In one of the most detailed astronomical images ever produced, NASA's Hubble Space Telescope captured an unprecedented look at the Orion Nebula. This
turbulent star formation region is one of astronomy's most dramatic and photogenic celestial objects.
DECEMBER 6, 2012: Bright pink nebulae almost completely encircle a spiral galaxy in this NASA/ESA Hubble Space Telescope image of NGC
922. The ring structure and the galaxy's distorted spiral shape result from a smaller galaxy scoring a cosmic bull's-eye, hitting the center of NGC
922 some 330 million years ago.
MARCH 2, 2012: Astronomers observed what appeared to be a clump of dark matter left behind during a bizarre wreck between massive clusters of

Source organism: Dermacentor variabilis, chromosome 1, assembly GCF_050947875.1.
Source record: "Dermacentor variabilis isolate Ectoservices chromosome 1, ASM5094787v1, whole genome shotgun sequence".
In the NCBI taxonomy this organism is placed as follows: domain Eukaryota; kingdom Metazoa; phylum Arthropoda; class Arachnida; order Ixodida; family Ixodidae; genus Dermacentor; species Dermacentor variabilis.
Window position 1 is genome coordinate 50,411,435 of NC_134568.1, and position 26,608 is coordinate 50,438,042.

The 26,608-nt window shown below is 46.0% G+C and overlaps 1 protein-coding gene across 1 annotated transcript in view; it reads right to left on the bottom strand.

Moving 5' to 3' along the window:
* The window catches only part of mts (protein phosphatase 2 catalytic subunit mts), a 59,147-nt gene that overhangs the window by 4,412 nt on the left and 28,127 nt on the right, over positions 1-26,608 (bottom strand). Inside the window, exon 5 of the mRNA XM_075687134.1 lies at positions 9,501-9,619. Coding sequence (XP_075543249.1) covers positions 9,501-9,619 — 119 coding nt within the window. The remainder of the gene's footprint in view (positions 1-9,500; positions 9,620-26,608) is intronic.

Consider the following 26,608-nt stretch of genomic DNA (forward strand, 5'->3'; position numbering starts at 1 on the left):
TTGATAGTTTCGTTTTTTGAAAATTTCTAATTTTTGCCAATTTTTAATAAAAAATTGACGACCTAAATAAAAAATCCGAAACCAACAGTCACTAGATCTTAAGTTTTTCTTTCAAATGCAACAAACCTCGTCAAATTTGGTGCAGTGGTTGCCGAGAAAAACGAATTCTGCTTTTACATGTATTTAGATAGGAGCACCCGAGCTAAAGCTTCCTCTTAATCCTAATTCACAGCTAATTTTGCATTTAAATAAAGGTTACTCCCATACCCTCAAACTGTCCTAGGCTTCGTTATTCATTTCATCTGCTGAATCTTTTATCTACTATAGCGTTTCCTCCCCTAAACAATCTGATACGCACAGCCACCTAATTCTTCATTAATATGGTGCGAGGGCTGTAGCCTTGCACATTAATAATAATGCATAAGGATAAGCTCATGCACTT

galaxies. The dark matter collected into a "dark core" containing far fewer galaxies than would be expected if the dark matter and galaxies hung
JULY 6, 2010: Like a July 4 fireworks display, a young, glittering collection of stars looks like an aerial burst. The cluster is surrounded by clouds
of interstellar gas and dust—the raw material for new star formation. The nebula, located 20,000 light-years away in the constellation Carina,
contains a central cluster of huge, hot stars, called NGC 3603.
Cant forget the star size chart!:
Thats it for tonight folks! Hope you Enjoyed!
edit on 10-14-2014 by OrionsGem because: (no reason given)
Great pics ,
It just makes me wonder more ,that we know jack about reality , and why it's all happening? , what is it here for?, and I bet in those pics there is
at least a million civilisations there .